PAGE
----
Crime & Punishment

I recently read an article in a newspaper ‘USA Today’, about America’s record prison population. The author, Richard Willing, used a quote in the article that made my blood boil:

‘The reason crime rates have fallen to levels we haven’t seen for 30 years, is due to the nationwide movement to keep habitual criminals behind bars.’
Michael Rushford, Criminal Justice Legal Foundation

I am compelled to respond to Mr. Rushford’s deceptive twaddle.

Dear Mr. Rushford,
If you removed your habitual mental bars, you would see that America’s record prison population reflects a disease embedded in your society. Until your leaders eradicate the swamps in which the miasma of crime forms and breeds, lawlessness in America is going to persist and spread like leprosy. The public are becoming increasingly aware that the intimidation and slow-motion torture, which you call punishment, does not work. Your misleading slant on the record crime statistics is an insult to my intelligence. Until your chieftains cleanse the swampy soils of economic poverty, poor education and discrimination, and the enforced medication of young children, tension in American society is going to build and build.

I would like to refer you to a quote from the ‘Declaration of Principles’ adopted in 1870 by the leaders of what became the American Correctional Association:

‘The supreme aim of prison discipline is the reformation of criminals, not infliction of vindictive suffering.’

The cost of America’s senseless mass incarceration policy has sucked resources from the very services that could address the root cause of crime. Teachers, trainers, psychologists and sociologists should be flourishing in an enlightened society, not prison guards. If you and your leaders fail to address the smouldering stresses and strains – mark my words – you will have an erupting volcano on your hands, whose cinders and lava your sham policies helped to produce.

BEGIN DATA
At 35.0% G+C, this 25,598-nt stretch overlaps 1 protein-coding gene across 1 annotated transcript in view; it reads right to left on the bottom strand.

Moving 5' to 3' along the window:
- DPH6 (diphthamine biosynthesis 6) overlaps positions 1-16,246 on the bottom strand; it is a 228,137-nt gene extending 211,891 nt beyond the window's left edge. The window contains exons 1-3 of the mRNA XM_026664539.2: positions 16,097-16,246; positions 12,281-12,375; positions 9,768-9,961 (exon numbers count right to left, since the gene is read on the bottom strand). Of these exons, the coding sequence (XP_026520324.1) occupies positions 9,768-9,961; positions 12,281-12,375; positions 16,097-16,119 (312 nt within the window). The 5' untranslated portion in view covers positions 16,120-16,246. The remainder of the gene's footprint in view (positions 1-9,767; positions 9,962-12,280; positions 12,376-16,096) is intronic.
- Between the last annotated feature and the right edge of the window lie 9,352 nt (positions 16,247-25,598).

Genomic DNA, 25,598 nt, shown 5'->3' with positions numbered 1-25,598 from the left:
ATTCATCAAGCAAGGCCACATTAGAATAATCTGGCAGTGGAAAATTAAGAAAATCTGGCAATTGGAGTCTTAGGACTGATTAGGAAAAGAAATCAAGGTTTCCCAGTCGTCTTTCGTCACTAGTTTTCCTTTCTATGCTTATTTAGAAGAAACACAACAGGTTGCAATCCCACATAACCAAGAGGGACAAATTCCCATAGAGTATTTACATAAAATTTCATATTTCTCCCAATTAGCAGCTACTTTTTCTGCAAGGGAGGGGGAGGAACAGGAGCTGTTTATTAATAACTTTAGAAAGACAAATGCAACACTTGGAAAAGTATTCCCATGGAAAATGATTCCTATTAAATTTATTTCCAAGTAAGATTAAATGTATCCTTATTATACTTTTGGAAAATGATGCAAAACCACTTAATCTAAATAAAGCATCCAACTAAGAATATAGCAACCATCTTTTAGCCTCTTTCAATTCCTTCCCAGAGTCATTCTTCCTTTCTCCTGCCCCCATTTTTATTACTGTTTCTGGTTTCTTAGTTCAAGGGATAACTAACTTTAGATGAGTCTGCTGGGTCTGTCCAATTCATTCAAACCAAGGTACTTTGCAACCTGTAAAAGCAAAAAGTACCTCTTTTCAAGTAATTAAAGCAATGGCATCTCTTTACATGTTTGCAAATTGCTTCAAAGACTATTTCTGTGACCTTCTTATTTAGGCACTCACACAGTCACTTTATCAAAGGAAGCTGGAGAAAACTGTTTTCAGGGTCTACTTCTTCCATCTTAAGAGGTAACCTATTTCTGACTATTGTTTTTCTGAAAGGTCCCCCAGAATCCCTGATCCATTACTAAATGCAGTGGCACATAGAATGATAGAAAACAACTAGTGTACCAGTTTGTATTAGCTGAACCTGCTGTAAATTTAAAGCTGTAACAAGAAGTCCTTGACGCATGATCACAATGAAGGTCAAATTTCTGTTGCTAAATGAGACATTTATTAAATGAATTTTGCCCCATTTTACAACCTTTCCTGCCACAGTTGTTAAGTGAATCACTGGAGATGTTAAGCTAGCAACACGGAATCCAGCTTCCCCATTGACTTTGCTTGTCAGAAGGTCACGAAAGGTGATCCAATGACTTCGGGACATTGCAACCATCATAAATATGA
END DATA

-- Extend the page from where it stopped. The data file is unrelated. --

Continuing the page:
Yours sincerely, Jon
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Anonymous said...

US prison stats are a sad indictment on that country. Their emphasis on free market values at the expense of social values has led to the lack of investment in these crucial bedrock social services. Hence the uneducated ghetto culture. The great irony of US economic beliefs is that although they preach laissez faire economics, the trans-national corporates are the first to lobby for government intervention when it benefits them.


Anonymous said...


While I largely agree with your assessment of the American penal
system, I must say that the brutality of the US prison system does not necessarily refute the theory that perhaps mass incarceration and
longer prison sentences have actually decreased the number of crimes
in the US. Many liberal, forward thinking scholars believe that mass
incarcerations have at least somewhat contributed to our plummeting
crime rates.
That is not to excuse the American penal system. Brutality very well
may be effective in controlling crime, but that doesn't make it an
appropriate option for an enlightened society.